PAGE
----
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A project to test different forms of flexible working in on-site construction jobs has shown a boost in wellbeing and trust.
Flexible working pilot projects in frontline construction jobs boost wellbeing and family life, lead to greater appetite for flexible working and a greater sense of trust, ownership and a better team dynamic with no negative impact on budgets or timeframes, according to a new study.
The study is based on the Timewise Construction Pioneers programme, an 18-month project that has re-designed shift patterns in onsite roles, to enable more flexible working, enhanced wellbeing and improved work-life balance. Participants were BAM Construct, BAM Nuttall, Skanska UK and Willmott Dixon. The pilots ran between June 2020 and February 2021.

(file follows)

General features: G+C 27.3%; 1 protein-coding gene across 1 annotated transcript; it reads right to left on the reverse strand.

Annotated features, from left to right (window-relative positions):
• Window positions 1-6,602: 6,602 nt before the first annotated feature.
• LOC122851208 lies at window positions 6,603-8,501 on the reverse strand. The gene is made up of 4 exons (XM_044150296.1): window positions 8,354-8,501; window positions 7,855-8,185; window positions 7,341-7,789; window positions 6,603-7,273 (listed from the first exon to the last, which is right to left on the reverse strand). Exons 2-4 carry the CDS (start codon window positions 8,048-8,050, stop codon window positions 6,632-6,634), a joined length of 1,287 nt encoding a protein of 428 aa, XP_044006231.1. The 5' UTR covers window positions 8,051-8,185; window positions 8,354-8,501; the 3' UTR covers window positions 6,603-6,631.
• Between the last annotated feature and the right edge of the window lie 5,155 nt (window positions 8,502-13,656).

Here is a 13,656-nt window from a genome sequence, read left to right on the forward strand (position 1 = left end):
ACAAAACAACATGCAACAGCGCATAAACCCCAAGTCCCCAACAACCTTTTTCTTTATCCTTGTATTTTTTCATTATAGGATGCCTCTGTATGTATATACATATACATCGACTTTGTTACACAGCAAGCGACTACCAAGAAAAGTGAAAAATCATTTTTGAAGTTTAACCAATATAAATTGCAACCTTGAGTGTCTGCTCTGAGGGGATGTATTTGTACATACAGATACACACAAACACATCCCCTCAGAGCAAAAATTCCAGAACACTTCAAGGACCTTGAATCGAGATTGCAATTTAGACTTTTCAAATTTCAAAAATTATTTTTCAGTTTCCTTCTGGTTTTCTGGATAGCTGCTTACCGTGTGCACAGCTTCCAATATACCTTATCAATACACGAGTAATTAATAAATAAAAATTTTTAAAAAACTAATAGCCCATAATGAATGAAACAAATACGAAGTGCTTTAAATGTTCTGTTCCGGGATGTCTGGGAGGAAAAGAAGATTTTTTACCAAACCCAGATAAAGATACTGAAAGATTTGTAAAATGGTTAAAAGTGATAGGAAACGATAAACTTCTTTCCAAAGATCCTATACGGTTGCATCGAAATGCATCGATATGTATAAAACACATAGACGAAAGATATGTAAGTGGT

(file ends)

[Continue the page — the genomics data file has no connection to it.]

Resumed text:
The aim was to test whether it is possible to improve the wellbeing of those working on site through changing the hours and times of working, as well as considering home-based working where possible, and to do so without budgets or deadlines being affected, across a range of sites and projects. The pilots took place in a range of locations, from an HS2 site in London through to a substation build near Weston Super Mare, amongst teams employing between 14 and 120 workers.
In addition to wellbeing, the case for the project included decreased absence rates and greater gender equality.
Timewise used a system it has developed for location-based roles which need to cover a long working day – which it calls the ‘shift-life balance’ model. It tested different types of flexible working across the different sites:
The flexible working pilot project achieved the following: